Quantum Vibe: Nicole

The first collection, Nicole, of the Quantum Vibe webcomic has a lot to recommend it, marred by an unfortunate plot turn late in the volume. The series launched in 2011, and this book collects the first 400 strips from the series (which updates every weekday).

Nicole won me over from the start. Although she looks a little panicked on the cover, most of the time, she’s competent and spunky, a welcome choice for a space adventurer. (And it’s refreshing to see a person of color as a lead without that being the point of the story or her only character trait.) At loose ends after being dumped by a loser boyfriend, she takes a new job as a technical assistant to Dr. Seamus O Murchada, an accomplished physicist and inventor. He’s literally larger than life, the result of a rejuvenation procedure gone awry, and he visually and by attitude reminds me of Tom Baker’s Doctor Who. He’s working on a discovery that could change everything, which means various bad guys are out to stop him by any means possible.

This is solid old-school-style science fiction, with likable leads, new worlds, new types of people, and new gadgets. Author Scott Bieser pulls it all together both storywise and visually, with plenty of new discoveries as the two journey through the planets, dodging attempts on their lives. Nicole’s first assignment is a deadly thrill ride, as she’s sent alone to skim the sun’s photosphere. Her determination and intelligence get her through, but that’s just the first challenge in life with Seamus.

The serialized structure makes for consistent pacing, as we meet the characters, explore new galactic locales, and discover life in this future world. Imagination sparks as discoveries are referenced in passing; there are lots of throwaway mentions of techniques and technology that could spin out into future stories of their own. As I expected, given Bieser’s expressed philosophies, there’s a strong libertarian bent to the work. The corporations are evil, individuals are responsible for their own self-defense, and long-standing civilizations have too many laws.

Unfortunately, beyond Nicole, there’s a lack of significant female characters. The few women seen are receptionists, courtesans, or Nicole’s mother. The one exception is Buford, an ape-descended space-working humanoid who fell afoul of unfair laws and usurious legal fines. Her experience, an incident early in the book, unfortunately foreshadows a later turn for Nicole that I found not in keeping with the rest of the volume.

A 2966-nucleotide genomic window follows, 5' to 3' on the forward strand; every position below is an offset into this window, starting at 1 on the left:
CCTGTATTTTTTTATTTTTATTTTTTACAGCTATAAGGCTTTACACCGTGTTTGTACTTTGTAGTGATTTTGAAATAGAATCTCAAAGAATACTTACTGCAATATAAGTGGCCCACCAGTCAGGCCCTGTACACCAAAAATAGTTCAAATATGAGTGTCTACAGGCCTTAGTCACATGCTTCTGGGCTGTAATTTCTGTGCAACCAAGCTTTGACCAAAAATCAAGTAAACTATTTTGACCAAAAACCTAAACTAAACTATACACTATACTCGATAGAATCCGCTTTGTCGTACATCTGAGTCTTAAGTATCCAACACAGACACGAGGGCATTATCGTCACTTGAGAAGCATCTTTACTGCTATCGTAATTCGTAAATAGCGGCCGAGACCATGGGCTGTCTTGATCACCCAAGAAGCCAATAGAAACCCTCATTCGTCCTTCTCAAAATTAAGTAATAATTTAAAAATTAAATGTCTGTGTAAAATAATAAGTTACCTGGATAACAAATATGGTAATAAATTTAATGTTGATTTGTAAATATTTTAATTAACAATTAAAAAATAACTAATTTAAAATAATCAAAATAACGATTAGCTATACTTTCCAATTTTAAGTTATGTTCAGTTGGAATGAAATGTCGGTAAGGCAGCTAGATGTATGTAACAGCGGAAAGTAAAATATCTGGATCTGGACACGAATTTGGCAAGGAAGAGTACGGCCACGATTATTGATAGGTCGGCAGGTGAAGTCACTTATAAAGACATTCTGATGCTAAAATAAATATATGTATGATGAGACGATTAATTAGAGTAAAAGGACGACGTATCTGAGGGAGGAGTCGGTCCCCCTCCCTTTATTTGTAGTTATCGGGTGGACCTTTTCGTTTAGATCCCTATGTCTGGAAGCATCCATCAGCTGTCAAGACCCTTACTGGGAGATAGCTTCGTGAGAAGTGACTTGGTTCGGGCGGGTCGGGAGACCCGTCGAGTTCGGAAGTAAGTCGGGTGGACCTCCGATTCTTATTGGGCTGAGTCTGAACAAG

In the last quarter of the book, Nicole and Seamus visit the over-developed police state of Luna. She’s picked up by a guy trying to find out more about Seamus’ work, has drugs planted on her, is beaten up by cops, and winds up in prison. It’s an overblown commentary on how terrible a land with too many laws is, but the plot twist is presented in such broad, rapid, exaggerated strokes that the point risks being lost on the reader. In my case, I was distracted wondering why the author suddenly decided to make Nicole such a punching bag.

Up until this part of the story, Nicole had been presented as someone who could take care of herself — to pile such miseries upon her without her able to do anything about them turns her from protagonist into plot device object. That’s Bieser’s point, I know, but in a fictional story, I found it too much of a tone change, an unpleasant decision to make heavy-handed political statements that overtake the story and character needs.

I liked enough of what happened before that that I’d like to read further in the series, to see if it got back on track. More women will also appear in significant roles, it seems.

(Update: I’ve since had a chance to read more, and I’m really enjoying the culture clash Bieser portrays in their next planet visit. Buford gets a bigger role, and the two also interact with a female android with an intriguing backstory. I’m hooked; it’s good stuff.)

You can find out more and sample Quantum Vibe at its About page, or by starting right after this volume ends on the website. Bieser ran some background material about the series and setting before starting the next major storyline. (The publisher provided a review copy.)

Similar Posts: Quantum Vibe Begins § Christopher Priest Returns to Comics With New Quantum & Woody § Sorcerers & Secretaries Book 2 § *Sorcerers & Secretaries Book 1 — Best of 2006 § Enough Said


2 Responses to “Quantum Vibe: Nicole”

  1. Rich Says:

    A thoughtful review, I enjoyed it very much. While I think I understand the reason for your dislike of the Nicole in prison arc, I found it a bit refreshing. No matter how strong and competence she is (refreshingly so as you pointed out), I found the prison part grounded the story a bit. No matter how strong someone is, there are forces (govts in this case) that can make individuals feel very small. I didn’t find it politically heavy-handed because doing a short stint in the local lockup is probably the most common experience people could have dealing with loss of control. I think I see it as that more than political. anyway, thanks for the review. Now I want to peek at the rest of your site… :)

  2. Johanna Says:

    Thanks for sharing your thoughts on the arc. Scott and I also had a valuable discussion about his intentions for that sequence, where I learned more about his perspective. It’s not so much the setting that bothered me, as what it did to the character, who seemed like a different person afterwards. I know, that’s the likely result of that experience, but that’s seemed to me to be a different kind of story than the one we were reading up to that point. Anyway, reasonable opinions obviously differ, and I’m glad you provided an alternate.

    Thanks for reading, and I hope you enjoy the site!

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